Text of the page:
We performed a SARS-CoV-2 pseudovirus neutralization assay using sera collected from thirteen subjects two weeks after administration of a third dose of 0.5, 1, or 2 mg of INO-4800 (Supplementary Table 1). Neutralizing activity was detected against Wuhan and the emerging variants in all serum samples tested (Fig. 1b). The mean ID50 titers for the Wuhan, B.1.1.7, B.1.351, and P.1. were 643, 295, 105, and 664, respectively (Supplementary Tables 1 and 2). Compared to Wuhan, there was a 2.1 and 6.9-fold reduction for B.1.1.7 and B.1.351, respectively, while there was no difference between Wuhan and the P.1 variant. These results are consistent with other recent studies, which have demonstrated a significant reduction in neutralizing activity in vaccinated individuals towards the B.1.351 (≥6-fold reduction), while the B.1.1.7 lineage has demonstrated a reduced activity of two-fold or less4,7,8,9,17. Strikingly, while the P.1 strain presents with similar RBD mutations as B.1.351, we did not observe any reduction in neutralizing activity compared to the Wuhan strain in INO-4800 vaccinated individuals18,19. The P.1 lineage has similar changes in the RBD to the B.1.351 lineage as they contain the N501Y mutation found in the B.1.1.7 lineage and identical E484K mutations. However, they have similar but different mutations at position K417, with a change to T for the P.1 and to N for the B.1.351 lineage. While both are changes to polar uncharged side chains, the B.1.351 N mutation carries an additional amino group. It is possible that this position and this change allow for the impact of neutralizing responses observed. In addition, since P.1 and B.1.351 have almost identical RBD mutations, changes outside the RBD may play a role in neutralization, especially in the N-terminal domain (NTD), where a large number of mutations have accumulated in the P.1 and B.1.351 variants. However, B.1.351 variant contains unique deletions in the NTD region that is a known epitope for potent neutralizing antibodies19. The P.1 variant, while having similar RBD changes relative to B.1.351, it does not have said deletions in the NTD.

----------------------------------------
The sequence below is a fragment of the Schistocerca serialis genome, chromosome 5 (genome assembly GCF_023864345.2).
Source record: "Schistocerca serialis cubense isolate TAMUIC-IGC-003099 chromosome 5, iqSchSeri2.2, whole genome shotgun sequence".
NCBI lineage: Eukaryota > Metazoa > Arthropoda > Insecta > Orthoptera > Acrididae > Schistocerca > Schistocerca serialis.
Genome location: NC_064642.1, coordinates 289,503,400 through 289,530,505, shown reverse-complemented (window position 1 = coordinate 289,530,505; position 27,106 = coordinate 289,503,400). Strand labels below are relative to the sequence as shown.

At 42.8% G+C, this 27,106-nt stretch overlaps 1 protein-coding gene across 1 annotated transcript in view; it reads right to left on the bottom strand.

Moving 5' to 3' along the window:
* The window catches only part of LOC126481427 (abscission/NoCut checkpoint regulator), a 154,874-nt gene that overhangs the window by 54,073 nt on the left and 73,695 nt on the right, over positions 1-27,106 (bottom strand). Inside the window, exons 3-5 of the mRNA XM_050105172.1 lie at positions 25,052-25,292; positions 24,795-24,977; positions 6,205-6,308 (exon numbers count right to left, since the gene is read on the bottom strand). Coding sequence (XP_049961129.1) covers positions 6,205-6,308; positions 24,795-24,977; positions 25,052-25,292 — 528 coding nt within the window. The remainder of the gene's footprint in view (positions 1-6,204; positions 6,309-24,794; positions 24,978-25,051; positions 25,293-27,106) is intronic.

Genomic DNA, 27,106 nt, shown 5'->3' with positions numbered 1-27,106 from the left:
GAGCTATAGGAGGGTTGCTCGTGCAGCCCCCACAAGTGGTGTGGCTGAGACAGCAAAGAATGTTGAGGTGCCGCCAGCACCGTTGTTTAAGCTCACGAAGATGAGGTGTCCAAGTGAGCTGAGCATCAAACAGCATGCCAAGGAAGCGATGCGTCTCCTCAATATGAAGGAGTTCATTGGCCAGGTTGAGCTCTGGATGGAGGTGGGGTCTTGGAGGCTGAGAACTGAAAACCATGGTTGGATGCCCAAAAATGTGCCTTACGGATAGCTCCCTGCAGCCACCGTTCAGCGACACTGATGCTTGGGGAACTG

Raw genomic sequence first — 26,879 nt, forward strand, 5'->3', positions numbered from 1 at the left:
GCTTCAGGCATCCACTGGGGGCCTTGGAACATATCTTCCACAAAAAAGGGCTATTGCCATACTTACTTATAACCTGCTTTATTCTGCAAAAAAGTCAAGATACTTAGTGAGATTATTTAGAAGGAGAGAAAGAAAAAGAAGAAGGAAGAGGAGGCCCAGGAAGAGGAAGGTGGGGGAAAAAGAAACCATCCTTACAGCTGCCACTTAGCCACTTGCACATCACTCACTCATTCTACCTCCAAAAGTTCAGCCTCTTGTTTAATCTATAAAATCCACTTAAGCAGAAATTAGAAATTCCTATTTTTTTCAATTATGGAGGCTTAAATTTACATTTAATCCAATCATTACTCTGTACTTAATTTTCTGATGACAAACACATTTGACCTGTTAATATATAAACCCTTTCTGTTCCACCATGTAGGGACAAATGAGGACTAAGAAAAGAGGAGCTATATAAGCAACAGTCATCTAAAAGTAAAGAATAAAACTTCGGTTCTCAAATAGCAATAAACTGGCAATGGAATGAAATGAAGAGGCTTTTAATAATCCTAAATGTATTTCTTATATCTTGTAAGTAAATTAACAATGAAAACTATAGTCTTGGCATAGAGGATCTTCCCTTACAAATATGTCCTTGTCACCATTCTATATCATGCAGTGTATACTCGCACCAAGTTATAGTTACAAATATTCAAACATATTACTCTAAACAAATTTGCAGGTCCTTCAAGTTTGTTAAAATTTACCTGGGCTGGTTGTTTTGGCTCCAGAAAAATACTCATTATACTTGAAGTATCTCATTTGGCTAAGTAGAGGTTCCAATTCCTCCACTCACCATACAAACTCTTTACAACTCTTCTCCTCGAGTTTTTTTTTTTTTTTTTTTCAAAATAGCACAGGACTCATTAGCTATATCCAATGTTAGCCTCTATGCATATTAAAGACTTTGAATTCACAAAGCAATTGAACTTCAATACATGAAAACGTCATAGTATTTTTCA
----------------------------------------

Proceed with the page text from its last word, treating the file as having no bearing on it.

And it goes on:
Recent reports have supported an important role for T cell immunity in protecting against COVID-19 in the absence of antibodies to SARS-CoV-220,21. Through optimized DNA construct design, combined with intradermal enhanced delivery, Inovio’s DNA platform technology has been demonstrated to drive balanced humoral and cellular immune responses to a wide range of infectious disease and tumor antigen targets22,23,24. We, therefore, compared cellular immune responses to Wuhan and SARS-CoV-2 Spike variants elicited by INO-4800 vaccination. Peripheral blood mononuclear cells (PBMCs) isolated from ten subjects at week 8 after receiving their second dose of INO-4800 were stimulated with Wuhan, B.1.1.7, B.1.351, or P.1 Spike peptides and cellular responses were measured by IFNγ ELISpot assay. We observed strikingly similar cellular responses to Wuhan (median = 82.2 IFNγ spot-forming units [SFUs]/106 PBMCs, IQR = 58.9−205.3), B.1.1.7 (median = 79.4, IQR = 38.9−179.7), B.1.351 (median = 80.0, IQR = 40.0−208.6) and P.1 (median = 78.3, IQR = 53.1−177.8) Spike peptides (Fig. 2). This is consistent with published results showing that, compared with neutralizing antibody responses, cellular immunity is relatively unimpaired by current VOCs 25. Here, we show that T cell responses are consistently maintained between Wuhan and all SARS-CoV-2 variants tested, including B.1.351 and P.1. Cells stimulated with peptides against these variants generated IFNγ responses as well as cytokines associated with CD8+ cytotoxic T cell responses (data not shown).

Fig. 2: INO-4800 cellular immune response against SARS-CoV-2 variants.
figure2

PBMCs from 10 Phase 1 subjects were collected 8 weeks after receiving the second dose of INO-4800 (n= 5, 1.0 mg; n= 5, 2.0 mg). PBMCs were treated with peptide pools spanning the entire Spike proteins of the Wuhan, B.1.1.7, B.1.351, or P.1 variants, and cellular responses were measured by IFNγ ELISpot assay. Mean ± s.e.m. IFNγ SFUs/million PBMCs of experimental triplicates are shown. ns not significant (Wilcoxon signed-rank test).